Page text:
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RELAX is a good compromise. On the other hand,
well... enough said about that hand.... urrggg,
just a little off and we would have been into
a shoot out! RATS!
As soon as we said "well-formed", we opened the
door to multiple schema application languages, and
unless we really blow it, pluggable datatypes.
As I write this, I am sitting here writing a
Visual Foxpro application that creates a database
of metadata for our application db schema. It
kicks out HTML on one button, and soon, a query
generator source on the other. Multiple database
backends and multiple slightly different datatypes
that have to be mapped back and forth are pretty
much a feature of the real world and we handle
them without too much effort. I don't see
why having multiple XML schema application languages
is such a big deal for some.
I fully understand anyone being unhappy about there
being only one annointed for that. Web architecture
is not a mandate to flatten out all computer systems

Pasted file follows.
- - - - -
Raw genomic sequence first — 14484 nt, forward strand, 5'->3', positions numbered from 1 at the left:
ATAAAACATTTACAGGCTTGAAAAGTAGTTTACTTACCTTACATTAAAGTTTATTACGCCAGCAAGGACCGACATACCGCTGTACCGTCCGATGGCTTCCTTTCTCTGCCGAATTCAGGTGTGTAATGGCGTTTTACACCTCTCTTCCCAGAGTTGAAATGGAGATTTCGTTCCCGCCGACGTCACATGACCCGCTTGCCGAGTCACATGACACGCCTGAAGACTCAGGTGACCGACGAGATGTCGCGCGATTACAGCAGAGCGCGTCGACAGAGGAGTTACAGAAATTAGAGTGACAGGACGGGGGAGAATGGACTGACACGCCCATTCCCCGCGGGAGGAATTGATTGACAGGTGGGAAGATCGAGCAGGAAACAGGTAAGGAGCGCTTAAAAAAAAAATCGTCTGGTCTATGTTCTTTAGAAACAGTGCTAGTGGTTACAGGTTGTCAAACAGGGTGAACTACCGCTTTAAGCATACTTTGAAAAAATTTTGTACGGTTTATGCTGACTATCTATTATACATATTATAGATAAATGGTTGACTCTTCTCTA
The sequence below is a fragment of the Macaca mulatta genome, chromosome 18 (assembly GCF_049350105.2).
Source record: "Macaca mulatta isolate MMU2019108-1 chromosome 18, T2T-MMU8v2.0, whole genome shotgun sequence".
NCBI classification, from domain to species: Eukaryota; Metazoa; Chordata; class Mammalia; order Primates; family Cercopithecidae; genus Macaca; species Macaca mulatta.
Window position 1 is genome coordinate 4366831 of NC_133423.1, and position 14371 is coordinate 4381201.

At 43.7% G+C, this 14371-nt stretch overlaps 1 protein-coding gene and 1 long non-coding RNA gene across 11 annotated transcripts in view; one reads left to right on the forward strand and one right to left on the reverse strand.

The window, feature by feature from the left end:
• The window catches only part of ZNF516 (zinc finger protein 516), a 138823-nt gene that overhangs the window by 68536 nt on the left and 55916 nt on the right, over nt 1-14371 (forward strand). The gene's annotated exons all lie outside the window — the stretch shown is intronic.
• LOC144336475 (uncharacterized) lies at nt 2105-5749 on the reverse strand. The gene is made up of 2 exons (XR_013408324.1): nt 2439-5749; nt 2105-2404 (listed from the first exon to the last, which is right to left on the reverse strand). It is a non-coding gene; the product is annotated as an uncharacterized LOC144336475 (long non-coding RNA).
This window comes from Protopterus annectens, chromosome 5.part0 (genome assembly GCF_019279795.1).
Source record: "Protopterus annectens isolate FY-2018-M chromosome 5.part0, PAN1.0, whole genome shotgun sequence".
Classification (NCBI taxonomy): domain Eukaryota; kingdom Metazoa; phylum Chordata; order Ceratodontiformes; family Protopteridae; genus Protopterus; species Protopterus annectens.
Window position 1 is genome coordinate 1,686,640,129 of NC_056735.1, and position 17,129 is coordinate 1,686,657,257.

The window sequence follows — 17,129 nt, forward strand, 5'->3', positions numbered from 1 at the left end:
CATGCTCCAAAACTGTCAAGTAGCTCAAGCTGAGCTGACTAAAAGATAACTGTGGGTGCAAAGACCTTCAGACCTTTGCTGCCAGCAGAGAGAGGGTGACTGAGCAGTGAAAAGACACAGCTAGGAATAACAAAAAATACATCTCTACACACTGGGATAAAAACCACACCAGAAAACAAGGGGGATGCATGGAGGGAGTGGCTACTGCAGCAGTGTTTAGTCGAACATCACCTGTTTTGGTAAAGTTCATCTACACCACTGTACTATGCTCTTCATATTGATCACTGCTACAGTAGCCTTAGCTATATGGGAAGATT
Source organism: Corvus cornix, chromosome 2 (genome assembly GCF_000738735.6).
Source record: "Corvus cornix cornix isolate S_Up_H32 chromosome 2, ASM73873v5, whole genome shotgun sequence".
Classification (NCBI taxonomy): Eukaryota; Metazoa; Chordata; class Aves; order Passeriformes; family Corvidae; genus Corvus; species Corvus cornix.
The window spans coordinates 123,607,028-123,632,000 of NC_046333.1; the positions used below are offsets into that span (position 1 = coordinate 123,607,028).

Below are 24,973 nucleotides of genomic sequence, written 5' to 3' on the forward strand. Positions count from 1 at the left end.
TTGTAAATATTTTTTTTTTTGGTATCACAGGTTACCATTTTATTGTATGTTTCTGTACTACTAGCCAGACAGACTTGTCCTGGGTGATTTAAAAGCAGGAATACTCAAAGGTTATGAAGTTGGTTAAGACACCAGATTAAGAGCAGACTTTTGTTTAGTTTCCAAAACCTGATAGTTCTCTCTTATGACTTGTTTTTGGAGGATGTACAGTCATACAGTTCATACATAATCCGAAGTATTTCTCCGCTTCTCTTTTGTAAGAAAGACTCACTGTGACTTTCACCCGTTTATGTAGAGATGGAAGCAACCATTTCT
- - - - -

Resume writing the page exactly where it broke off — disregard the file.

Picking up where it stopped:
and information science into one URIzed fair haired
favorite. Consortia be advised; best practice and
one sized fits all have a mighty chasm between them.
From: John Cowan [mailto:firstname.lastname@example.org]
"Bullard, Claude L (Len)" scripsit:
> Is that wise? IMO, XML Schema should be taught to students
> who are about to enter a world where a healthy percentage
> of what they will be asked to code will be in relational
> or object-oriented databases, and where the tool support
> for XML Schemas is already in place and advanced.
People used to say that about teaching Basic. Schools went
overboard and taught Pascal instead. Java is a good compromise.
So is RELAX NG.